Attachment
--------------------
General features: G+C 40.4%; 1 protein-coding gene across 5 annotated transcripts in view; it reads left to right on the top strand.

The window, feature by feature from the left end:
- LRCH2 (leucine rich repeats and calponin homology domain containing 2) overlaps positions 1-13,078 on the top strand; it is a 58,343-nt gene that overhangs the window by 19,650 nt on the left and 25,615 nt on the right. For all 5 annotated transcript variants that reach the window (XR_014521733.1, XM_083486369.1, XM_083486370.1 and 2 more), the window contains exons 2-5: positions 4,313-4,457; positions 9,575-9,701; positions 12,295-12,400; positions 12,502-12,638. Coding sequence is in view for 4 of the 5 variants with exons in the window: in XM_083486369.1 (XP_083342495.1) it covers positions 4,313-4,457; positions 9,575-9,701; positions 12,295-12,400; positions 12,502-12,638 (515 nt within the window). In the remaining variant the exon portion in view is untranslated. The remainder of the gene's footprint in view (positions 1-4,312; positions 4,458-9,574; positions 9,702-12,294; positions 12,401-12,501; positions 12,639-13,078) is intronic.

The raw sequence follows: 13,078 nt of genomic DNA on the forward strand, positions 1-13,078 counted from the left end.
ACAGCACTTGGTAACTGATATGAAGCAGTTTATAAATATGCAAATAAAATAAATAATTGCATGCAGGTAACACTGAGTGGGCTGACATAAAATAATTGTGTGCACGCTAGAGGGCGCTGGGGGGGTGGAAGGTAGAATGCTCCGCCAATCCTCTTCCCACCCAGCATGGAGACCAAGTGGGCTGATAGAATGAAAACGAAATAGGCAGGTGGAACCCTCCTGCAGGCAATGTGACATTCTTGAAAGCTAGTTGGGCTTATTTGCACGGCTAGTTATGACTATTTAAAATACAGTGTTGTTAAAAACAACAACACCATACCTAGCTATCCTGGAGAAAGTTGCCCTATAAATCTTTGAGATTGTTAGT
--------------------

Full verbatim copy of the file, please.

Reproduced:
General features: G+C 40.4%; 1 protein-coding gene across 5 annotated transcripts in view; it reads left to right on the top strand.

The window, feature by feature from the left end:
- LRCH2 (leucine rich repeats and calponin homology domain containing 2) overlaps positions 1-13,078 on the top strand; it is a 58,343-nt gene that overhangs the window by 19,650 nt on the left and 25,615 nt on the right. For all 5 annotated transcript variants that reach the window (XR_014521733.1, XM_083486369.1, XM_083486370.1 and 2 more), the window contains exons 2-5: positions 4,313-4,457; positions 9,575-9,701; positions 12,295-12,400; positions 12,502-12,638. Coding sequence is in view for 4 of the 5 variants with exons in the window: in XM_083486369.1 (XP_083342495.1) it covers positions 4,313-4,457; positions 9,575-9,701; positions 12,295-12,400; positions 12,502-12,638 (515 nt within the window). In the remaining variant the exon portion in view is untranslated. The remainder of the gene's footprint in view (positions 1-4,312; positions 4,458-9,574; positions 9,702-12,294; positions 12,401-12,501; positions 12,639-13,078) is intronic.

The raw sequence follows: 13,078 nt of genomic DNA on the forward strand, positions 1-13,078 counted from the left end.
ACAGCACTTGGTAACTGATATGAAGCAGTTTATAAATATGCAAATAAAATAAATAATTGCATGCAGGTAACACTGAGTGGGCTGACATAAAATAATTGTGTGCACGCTAGAGGGCGCTGGGGGGGTGGAAGGTAGAATGCTCCGCCAATCCTCTTCCCACCCAGCATGGAGACCAAGTGGGCTGATAGAATGAAAACGAAATAGGCAGGTGGAACCCTCCTGCAGGCAATGTGACATTCTTGAAAGCTAGTTGGGCTTATTTGCACGGCTAGTTATGACTATTTAAAATACAGTGTTGTTAAAAACAACAACACCATACCTAGCTATCCTGGAGAAAGTTGCCCTATAAATCTTTGAGATTGTTAGT